Attributes of a Personal / Executive Assistant

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Leadership > Forum > Attributes of a Personal / Executive Assistant

Attributes of a Personal / Executive Assistant
Toy Radebe, Coach, South Africa, Member
I'm interested to learn from members that serve on either executive committees or boards of global companies: what are the common attributes you look for when planning to employ a Personal Assistant? (not a secretary).
Which 3 are a must and why? Do you personally brief the recruiter or the head of HR? Why?

Requirements for a Personal Assistant
Loh Tean Hin, CxO / Board, Indonesia, Member
I was thinking of PA but got a secretary instead.
Some common attributes to PA are: accounting experience, good social values, superior memory remembering dates of appointment etc, think-out-of box of what the superior misses, report attributes of all staff, works well as a team.

Executive Coordinator
David Wilson, Manager, Canada, Premium Member
You may be looking for an "executive coordinator" or "board secretary" to assist the board in completing work through interaction with the various groups across the company. The position analyzes issues, writes briefing notes, coordinates budget compilation, interprets board policies, coordinates client/customer/employee surveys, develops internal procedures, etc.
The seven competencies required (based on my order of preference) are analytical thinking, relationship building, effective communications, results orientation, process management, service orientation, and conflict management.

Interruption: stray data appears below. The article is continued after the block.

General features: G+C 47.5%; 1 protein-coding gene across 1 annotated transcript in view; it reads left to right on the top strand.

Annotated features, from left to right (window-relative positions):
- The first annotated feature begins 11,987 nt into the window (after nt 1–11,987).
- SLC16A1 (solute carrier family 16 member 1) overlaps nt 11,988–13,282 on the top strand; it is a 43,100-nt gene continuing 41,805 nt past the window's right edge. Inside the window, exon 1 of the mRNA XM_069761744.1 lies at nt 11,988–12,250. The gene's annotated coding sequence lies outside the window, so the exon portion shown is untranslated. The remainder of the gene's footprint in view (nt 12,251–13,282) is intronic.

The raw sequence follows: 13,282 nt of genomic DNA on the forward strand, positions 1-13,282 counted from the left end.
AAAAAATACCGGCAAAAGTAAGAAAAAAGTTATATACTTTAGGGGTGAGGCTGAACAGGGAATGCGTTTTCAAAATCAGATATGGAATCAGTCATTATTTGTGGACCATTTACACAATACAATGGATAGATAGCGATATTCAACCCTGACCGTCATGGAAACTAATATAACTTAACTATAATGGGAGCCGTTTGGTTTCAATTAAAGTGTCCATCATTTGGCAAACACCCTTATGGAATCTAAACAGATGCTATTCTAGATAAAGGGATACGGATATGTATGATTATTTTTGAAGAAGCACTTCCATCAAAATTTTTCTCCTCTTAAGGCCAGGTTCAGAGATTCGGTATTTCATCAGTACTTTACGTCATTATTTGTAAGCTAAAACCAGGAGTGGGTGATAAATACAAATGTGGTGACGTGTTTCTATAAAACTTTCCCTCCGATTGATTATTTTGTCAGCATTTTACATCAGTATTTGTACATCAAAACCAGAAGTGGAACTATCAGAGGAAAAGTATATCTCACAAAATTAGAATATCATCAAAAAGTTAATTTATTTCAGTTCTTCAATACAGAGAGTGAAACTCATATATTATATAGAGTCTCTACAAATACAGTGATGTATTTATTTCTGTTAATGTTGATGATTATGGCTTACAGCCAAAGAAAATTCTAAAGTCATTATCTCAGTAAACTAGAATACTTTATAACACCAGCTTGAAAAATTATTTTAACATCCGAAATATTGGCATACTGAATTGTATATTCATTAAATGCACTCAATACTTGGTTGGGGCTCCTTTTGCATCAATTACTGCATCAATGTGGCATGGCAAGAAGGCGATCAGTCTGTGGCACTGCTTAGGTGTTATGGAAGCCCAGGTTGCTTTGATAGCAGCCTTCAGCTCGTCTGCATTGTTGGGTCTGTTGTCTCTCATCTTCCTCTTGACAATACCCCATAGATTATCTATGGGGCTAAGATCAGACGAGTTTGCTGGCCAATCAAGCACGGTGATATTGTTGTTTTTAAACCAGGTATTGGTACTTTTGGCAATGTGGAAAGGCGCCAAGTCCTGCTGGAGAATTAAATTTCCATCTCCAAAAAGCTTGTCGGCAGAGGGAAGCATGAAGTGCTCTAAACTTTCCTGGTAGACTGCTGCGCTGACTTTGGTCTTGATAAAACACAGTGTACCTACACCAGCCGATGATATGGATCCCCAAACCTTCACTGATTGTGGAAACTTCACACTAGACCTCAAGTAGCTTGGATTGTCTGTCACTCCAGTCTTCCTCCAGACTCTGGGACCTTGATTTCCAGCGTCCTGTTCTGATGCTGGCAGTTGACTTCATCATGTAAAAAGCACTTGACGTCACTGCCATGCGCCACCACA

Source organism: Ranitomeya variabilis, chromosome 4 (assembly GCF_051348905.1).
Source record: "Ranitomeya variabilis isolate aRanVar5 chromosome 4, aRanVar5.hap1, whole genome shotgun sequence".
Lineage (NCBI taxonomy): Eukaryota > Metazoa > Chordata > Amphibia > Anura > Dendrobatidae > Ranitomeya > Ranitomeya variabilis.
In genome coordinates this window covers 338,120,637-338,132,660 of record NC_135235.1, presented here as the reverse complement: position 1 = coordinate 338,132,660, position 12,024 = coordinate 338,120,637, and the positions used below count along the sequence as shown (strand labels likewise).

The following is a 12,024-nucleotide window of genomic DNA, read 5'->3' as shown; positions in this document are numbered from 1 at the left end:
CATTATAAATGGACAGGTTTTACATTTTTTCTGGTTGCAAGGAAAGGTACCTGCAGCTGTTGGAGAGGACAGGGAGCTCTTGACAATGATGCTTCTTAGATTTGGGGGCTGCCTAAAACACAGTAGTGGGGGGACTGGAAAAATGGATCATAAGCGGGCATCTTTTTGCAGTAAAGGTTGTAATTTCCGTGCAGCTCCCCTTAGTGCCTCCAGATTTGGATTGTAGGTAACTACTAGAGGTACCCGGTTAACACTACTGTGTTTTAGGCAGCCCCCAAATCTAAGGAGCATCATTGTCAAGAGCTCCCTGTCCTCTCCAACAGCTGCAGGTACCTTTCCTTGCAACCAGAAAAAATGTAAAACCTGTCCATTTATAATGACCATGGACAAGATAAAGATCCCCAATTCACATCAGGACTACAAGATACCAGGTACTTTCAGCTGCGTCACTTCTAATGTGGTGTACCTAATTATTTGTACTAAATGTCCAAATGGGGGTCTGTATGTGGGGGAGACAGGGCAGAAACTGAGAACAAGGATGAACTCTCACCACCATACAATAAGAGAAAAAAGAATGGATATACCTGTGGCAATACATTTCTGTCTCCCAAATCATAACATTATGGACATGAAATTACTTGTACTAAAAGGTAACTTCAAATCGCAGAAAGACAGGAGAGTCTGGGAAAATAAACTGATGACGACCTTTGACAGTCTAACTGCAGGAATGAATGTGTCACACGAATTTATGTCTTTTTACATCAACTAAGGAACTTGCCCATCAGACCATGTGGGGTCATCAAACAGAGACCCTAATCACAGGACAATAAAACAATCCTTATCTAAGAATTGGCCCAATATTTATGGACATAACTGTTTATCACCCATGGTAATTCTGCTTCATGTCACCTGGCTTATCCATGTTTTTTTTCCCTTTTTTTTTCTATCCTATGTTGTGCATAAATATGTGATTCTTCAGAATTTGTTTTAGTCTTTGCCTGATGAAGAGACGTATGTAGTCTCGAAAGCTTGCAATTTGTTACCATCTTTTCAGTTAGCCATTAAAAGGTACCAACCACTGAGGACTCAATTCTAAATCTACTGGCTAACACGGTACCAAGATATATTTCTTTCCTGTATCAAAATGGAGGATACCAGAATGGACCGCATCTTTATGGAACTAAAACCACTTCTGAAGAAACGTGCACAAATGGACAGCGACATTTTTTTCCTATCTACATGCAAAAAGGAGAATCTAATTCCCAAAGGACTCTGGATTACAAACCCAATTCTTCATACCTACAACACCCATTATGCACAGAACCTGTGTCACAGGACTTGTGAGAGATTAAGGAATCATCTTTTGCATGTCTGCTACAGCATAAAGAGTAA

The role will also vary based on the size and complexity of the company and board operations.

Personal Assistant to an Executive
Augustus Chuks Valentine, Analyst, Nigeria, Member
I quite agree with the above mentioned requirements for a personal assistant, but I don't think having accounting experience is a compulsion; it could only be necessary. The most important thing is being grounded, to a reasonable extent, on the boss' job, being able to read his mind - know what he wants, when and how he wants it, in order to reduce his (boss') stress load.

Personal Assistant to an Executive
Toy Radebe, Coach, South Africa, Member
Loh, David, Augustus - thank you for your contribution on the matter. I continue to try and learn what makes a world class PA that provides a seamless quality service in different industries. Will share findings soon...

Qualities of a Personal Assistant
robin umiom, Entrepreneur, Nigeria, Member
One basic quality for the personal assistant is to be a step ahead of the CEO in information, in the particular business, and in the business environment. Another is interpersonal relationship as the obvious mouthpiece of the CEO. Unfortunately CEOs are generally more knowledgeable than their PA's and they end up as secretaries and errand boys.

Attributes of a Personal Assistant
Andrew Blaine, Business Consultant, South Africa, Member
My PA must have the following attributes:
1. Tact - to handle both me and the other people with whom I interact on a business level;
2. Discretion - to know when to question and when to accept my decisions;
3. Fortitude - to take appropriate action thereby ensuring that I remain true to my vision and business aim;